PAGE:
Because we all want the same thing, right? ENGAGED readers.

Thanks for this.

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Not much of a suggestion. But I live rural and have an unstable internet connection. The autosaving of edits with this kind of connection is quite poor on substack. I may make several minor edits on my way down a post only to have an orange bar at the top telling me I'm offline and there is no way to get my connection stable then save the edits myself. I've been caught out with small edits that were not saved and worse, partial edits where an unintended word was inserted into the line. The lack of a save button is frustrating as I can't prompt the page to save once my internet is back online.

For the moment I'm writing every post in an offline app and editing there before uploading to substack. But it would be nice to be able to use the drafts feature online for shorter pieces.

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So cool to find you. I'm trying to build readership: So, the spiel: The arts, books, movies, all things literary but primarily: Write it! How to Get Started. I post once a week on Thursdays. All early posts are free. Posts on Sundays, always free. For “Write It! How to get started” eventually you hit—I know I know—that paywall. I’ve been writing (award winnings short stories collected _The Woman Who Never Cooked_, novel, memoir--none self-published) and new stuff in lit. mags and been teaching a long time— have loads of advice to get folks going or going deeper.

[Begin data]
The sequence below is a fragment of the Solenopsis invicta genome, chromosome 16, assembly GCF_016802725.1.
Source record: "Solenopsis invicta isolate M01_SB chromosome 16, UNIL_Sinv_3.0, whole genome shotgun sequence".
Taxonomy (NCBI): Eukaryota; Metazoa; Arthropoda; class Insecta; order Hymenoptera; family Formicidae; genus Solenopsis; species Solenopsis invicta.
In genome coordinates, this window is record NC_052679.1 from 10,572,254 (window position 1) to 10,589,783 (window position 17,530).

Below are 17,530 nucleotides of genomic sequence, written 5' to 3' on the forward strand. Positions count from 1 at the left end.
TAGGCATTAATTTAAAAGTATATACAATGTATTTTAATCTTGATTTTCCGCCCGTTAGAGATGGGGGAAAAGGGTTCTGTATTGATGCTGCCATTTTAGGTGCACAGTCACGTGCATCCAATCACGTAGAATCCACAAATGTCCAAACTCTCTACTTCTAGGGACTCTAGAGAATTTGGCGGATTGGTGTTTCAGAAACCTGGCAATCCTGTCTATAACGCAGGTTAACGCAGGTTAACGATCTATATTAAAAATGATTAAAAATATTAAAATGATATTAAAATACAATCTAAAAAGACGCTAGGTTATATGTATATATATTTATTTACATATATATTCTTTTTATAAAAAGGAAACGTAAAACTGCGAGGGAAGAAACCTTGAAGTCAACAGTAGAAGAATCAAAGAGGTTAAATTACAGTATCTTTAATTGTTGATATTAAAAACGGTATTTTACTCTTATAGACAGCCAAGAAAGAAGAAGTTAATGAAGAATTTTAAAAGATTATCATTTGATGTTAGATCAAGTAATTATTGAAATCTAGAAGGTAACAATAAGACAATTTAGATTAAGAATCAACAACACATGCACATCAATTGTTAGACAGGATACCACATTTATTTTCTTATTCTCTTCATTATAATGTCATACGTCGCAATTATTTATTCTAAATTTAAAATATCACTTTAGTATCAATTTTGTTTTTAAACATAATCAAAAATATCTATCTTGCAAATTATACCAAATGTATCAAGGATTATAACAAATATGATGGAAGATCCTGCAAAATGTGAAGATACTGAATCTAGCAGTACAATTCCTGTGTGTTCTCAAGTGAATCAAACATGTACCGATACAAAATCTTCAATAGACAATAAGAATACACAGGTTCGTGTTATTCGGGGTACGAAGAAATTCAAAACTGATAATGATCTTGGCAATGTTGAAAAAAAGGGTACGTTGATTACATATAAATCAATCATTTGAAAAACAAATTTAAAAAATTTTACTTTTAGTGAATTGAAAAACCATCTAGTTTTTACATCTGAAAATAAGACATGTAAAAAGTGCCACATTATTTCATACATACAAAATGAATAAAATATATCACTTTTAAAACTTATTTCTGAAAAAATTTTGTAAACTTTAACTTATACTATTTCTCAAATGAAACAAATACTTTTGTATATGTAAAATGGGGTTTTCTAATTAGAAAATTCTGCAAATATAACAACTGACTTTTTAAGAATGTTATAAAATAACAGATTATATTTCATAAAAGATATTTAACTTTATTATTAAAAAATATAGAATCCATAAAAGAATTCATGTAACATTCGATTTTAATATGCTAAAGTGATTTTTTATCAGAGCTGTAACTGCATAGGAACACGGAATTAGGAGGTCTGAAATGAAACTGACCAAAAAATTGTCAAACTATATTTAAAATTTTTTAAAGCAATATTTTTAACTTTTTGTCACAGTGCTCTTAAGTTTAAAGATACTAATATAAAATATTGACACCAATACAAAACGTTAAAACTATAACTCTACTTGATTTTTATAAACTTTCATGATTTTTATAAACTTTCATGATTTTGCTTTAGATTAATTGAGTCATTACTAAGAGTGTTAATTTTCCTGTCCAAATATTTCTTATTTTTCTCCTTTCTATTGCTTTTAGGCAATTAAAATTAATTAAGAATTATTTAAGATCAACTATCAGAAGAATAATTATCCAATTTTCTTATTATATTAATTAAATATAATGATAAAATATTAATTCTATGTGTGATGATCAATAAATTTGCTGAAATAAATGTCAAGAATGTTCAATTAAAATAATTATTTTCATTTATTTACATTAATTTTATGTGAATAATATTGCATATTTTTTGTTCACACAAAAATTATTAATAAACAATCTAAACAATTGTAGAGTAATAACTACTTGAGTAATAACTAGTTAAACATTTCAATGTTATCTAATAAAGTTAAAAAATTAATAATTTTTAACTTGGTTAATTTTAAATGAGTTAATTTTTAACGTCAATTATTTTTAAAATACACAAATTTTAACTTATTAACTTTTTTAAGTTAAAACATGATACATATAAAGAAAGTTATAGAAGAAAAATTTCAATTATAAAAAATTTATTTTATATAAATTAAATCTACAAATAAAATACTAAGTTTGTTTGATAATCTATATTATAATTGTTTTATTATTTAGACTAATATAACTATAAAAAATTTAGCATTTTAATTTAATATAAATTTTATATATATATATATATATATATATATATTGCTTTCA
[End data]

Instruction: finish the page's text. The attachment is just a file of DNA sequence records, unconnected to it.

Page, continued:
Sundays, I post a literary essay, movie review—or something I couldn't keep quiet about. Here's an example: https://marytabor.substack.com/p/time-for-the-united-states-to-do.

I'm finishing a novel offline, short story based on it out now to lit. mags.

Wondering how I might help you or anything you think if you've got time to take a look.

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It would be great if the Substack editor had a few more features, it is pretty basic and not as good as even the one on Medium?